It goes without saying that if you have ever dealt with or thought about HIPAA, you have figured out there is a lot of jargon that goes along with it. The following article will discuss some HIPAA basics.
The Health Insurance Portability and Accountability Act – simply known as HIPAA – protects individually identifiable health information (IIHI). There are three requirements to consider information to be IIHI:
- The information is created by a health care provider, health plan, employer, health care clearinghouse, or other covered entities (we covered this term here in What’s Hip with HIPAA? Covered Entities)
- The information concerns a person’s physical or mental health, any health care the person receives, or payment for their health care.
- The information is identifiable, i.e., where the person’s name, address, photograph, and other personal, identifiable details are connected to the information.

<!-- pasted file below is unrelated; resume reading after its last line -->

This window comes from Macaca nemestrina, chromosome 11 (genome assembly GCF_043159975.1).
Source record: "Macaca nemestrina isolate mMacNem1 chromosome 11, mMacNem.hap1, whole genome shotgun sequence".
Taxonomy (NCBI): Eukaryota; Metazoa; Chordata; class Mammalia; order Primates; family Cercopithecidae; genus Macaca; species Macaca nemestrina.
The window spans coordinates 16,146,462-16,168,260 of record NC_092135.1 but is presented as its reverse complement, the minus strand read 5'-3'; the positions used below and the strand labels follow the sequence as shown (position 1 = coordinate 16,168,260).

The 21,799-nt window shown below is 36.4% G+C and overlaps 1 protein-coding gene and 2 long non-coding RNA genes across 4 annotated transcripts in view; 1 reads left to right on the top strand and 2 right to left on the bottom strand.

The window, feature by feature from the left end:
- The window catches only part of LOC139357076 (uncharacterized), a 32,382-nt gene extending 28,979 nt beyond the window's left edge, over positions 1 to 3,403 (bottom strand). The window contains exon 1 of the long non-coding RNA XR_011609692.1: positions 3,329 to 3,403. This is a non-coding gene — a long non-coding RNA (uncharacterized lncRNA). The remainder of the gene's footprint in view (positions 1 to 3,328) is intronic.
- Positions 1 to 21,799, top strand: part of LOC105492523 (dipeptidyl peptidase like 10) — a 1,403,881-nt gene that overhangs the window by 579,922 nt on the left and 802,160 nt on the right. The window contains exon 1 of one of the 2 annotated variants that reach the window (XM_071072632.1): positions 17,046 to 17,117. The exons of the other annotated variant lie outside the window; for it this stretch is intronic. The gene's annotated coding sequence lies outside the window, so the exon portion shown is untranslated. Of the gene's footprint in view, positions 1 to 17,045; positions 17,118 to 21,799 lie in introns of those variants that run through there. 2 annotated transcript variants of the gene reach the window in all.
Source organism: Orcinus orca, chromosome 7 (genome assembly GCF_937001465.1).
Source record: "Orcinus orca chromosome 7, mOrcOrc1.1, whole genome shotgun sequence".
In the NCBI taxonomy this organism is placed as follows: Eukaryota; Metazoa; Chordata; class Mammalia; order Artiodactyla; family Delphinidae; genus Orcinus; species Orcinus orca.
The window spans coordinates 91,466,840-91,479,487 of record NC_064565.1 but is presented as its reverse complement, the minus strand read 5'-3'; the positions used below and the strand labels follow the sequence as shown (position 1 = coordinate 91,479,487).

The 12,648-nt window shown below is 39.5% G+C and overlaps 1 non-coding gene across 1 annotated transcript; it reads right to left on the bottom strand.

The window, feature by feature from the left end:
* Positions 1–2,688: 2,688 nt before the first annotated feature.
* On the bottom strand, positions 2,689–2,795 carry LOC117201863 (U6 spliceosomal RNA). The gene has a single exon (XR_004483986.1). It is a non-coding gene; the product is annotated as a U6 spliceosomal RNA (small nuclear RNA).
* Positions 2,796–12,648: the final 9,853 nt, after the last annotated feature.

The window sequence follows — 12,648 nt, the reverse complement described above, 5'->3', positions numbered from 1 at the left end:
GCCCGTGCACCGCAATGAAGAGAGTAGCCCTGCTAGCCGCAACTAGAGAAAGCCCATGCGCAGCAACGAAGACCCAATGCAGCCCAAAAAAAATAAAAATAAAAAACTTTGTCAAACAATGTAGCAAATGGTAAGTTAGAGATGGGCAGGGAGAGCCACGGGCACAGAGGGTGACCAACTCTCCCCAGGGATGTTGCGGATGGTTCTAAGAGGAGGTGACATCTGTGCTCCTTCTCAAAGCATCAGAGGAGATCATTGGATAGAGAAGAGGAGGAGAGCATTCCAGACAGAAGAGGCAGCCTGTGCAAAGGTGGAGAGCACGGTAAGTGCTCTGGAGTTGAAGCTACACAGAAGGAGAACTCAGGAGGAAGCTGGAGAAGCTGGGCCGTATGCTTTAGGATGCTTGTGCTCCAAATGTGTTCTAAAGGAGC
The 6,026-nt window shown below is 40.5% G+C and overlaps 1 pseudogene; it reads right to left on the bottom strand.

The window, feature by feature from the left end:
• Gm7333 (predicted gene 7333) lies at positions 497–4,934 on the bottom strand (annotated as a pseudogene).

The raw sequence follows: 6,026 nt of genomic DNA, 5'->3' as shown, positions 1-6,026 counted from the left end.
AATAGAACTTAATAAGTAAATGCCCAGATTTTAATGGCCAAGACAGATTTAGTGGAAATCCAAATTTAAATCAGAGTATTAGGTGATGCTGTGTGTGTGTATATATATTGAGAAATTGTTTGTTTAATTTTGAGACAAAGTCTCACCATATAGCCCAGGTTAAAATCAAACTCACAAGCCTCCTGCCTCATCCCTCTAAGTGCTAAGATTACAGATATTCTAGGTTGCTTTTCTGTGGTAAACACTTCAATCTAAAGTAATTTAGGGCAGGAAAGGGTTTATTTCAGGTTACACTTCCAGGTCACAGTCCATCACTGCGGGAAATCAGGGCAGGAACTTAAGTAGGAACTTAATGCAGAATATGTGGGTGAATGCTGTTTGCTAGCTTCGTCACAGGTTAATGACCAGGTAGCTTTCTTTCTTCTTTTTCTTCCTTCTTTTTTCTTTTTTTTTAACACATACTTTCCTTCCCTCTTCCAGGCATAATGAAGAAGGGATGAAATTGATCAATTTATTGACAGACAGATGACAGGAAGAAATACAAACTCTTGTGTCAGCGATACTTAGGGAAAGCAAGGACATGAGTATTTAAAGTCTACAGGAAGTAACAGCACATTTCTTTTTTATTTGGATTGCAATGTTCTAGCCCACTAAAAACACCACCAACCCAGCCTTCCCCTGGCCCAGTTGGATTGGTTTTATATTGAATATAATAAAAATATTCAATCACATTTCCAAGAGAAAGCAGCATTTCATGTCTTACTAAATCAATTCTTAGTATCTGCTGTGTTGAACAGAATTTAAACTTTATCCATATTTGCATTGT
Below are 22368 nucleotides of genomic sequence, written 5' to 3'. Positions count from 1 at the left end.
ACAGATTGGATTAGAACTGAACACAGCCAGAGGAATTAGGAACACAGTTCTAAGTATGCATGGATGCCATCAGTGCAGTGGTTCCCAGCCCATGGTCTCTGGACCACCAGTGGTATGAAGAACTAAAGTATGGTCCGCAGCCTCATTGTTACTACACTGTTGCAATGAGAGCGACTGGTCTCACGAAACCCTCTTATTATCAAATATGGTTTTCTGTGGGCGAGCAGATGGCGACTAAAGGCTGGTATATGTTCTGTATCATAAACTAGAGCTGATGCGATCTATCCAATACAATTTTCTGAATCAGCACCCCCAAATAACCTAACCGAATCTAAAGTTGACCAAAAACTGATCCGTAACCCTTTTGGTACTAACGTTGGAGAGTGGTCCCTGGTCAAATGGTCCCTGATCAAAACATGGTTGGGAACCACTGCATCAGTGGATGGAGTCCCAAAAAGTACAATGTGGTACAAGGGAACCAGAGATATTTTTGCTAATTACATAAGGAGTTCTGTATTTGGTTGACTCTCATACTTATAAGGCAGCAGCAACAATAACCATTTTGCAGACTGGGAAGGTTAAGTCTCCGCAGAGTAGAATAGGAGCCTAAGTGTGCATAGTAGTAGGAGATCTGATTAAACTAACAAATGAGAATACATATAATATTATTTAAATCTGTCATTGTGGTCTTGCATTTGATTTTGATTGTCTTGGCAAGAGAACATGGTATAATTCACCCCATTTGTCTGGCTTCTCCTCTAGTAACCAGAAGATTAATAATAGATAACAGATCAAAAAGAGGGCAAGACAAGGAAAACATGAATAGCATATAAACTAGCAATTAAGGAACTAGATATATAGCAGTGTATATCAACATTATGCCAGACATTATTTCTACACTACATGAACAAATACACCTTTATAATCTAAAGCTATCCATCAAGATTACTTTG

When IIHI is maintained or transmitted in electronic form, it is called protected health information (PHI). HIPAA created certain privacy and data security rules to regulate the collection, use, disclosure, and protection of PHI.
Generally, covered entities, such as health care providers, must only collect, use, and disclose the minimum amount of PHI necessary to accomplish a transaction. The HIPAA Transactions Rule mandates compliance with uniform standards for some electronic transactions using PHI. Covered entities must also create data security procedures, policies, and protocols to protect PHI. Both covered entities and business associates (we covered this term here What’s Hip with HIPAA? Covered Entities and What’s Hip with HIPAA? Business Associate Agreements) must notify individuals if there is a security breach.
Violations of HIPAA include both civil and criminal penalties. Civil penalties may range from $100 to $1.5 million for each type of violation. Criminal sanctions can include up to $250,000 and 10 years in prison, depending on the circumstances. However, multiple violations have the potential to drive penalties much, much higher – as demonstrated in this $5.5 million settlement case.